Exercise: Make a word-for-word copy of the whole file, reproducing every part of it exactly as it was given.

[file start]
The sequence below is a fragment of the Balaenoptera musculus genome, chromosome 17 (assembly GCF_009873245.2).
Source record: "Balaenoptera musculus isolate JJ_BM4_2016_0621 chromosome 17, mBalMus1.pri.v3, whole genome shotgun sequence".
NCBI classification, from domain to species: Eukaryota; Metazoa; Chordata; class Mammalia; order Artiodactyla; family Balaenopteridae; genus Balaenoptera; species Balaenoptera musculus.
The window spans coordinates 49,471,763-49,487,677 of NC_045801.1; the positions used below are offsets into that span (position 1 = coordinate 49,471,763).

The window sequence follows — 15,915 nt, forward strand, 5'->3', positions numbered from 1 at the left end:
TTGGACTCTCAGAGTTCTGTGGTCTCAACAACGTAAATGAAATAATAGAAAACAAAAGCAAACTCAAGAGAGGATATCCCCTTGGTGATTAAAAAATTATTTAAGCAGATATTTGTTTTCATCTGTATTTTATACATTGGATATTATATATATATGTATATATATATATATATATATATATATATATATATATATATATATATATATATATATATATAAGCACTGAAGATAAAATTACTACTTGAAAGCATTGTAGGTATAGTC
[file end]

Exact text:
The sequence below is a fragment of the Balaenoptera musculus genome, chromosome 17 (assembly GCF_009873245.2).
Source record: "Balaenoptera musculus isolate JJ_BM4_2016_0621 chromosome 17, mBalMus1.pri.v3, whole genome shotgun sequence".
NCBI classification, from domain to species: Eukaryota; Metazoa; Chordata; class Mammalia; order Artiodactyla; family Balaenopteridae; genus Balaenoptera; species Balaenoptera musculus.
The window spans coordinates 49,471,763-49,487,677 of NC_045801.1; the positions used below are offsets into that span (position 1 = coordinate 49,471,763).

The window sequence follows — 15,915 nt, forward strand, 5'->3', positions numbered from 1 at the left end:
TTGGACTCTCAGAGTTCTGTGGTCTCAACAACGTAAATGAAATAATAGAAAACAAAAGCAAACTCAAGAGAGGATATCCCCTTGGTGATTAAAAAATTATTTAAGCAGATATTTGTTTTCATCTGTATTTTATACATTGGATATTATATATATATGTATATATATATATATATATATATATATATATATATATATATATATATATATATATATATATAAGCACTGAAGATAAAATTACTACTTGAAAGCATTGTAGGTATAGTC